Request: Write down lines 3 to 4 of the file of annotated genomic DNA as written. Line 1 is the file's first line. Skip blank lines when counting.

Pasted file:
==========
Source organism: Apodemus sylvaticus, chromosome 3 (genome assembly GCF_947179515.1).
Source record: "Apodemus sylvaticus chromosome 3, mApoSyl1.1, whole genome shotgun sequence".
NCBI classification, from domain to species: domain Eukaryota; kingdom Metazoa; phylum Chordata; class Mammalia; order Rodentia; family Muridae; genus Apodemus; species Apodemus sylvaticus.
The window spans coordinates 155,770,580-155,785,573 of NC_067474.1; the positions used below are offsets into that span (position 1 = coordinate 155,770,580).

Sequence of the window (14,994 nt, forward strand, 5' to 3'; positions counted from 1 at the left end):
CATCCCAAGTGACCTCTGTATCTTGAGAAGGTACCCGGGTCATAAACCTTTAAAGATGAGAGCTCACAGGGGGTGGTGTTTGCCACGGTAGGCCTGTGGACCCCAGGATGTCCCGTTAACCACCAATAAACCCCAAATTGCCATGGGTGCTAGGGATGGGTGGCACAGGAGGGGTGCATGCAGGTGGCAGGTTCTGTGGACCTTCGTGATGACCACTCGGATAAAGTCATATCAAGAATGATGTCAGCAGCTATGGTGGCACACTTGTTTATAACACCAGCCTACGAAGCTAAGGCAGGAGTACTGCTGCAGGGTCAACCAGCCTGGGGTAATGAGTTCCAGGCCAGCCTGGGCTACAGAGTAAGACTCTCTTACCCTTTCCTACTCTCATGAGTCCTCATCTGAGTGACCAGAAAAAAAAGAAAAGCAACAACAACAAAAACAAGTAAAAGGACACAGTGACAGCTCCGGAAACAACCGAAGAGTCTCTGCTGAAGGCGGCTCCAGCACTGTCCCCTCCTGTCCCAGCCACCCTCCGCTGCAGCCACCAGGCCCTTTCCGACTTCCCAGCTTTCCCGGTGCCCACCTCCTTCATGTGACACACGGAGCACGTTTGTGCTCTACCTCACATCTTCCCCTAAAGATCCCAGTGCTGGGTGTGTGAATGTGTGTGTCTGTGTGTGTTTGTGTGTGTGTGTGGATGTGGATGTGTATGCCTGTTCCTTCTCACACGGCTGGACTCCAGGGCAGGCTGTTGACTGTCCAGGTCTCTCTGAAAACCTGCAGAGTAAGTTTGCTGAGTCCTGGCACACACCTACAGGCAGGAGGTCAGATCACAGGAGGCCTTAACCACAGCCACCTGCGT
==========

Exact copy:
NCBI classification, from domain to species: domain Eukaryota; kingdom Metazoa; phylum Chordata; class Mammalia; order Rodentia; family Muridae; genus Apodemus; species Apodemus sylvaticus.
The window spans coordinates 155,770,580-155,785,573 of NC_067474.1; the positions used below are offsets into that span (position 1 = coordinate 155,770,580).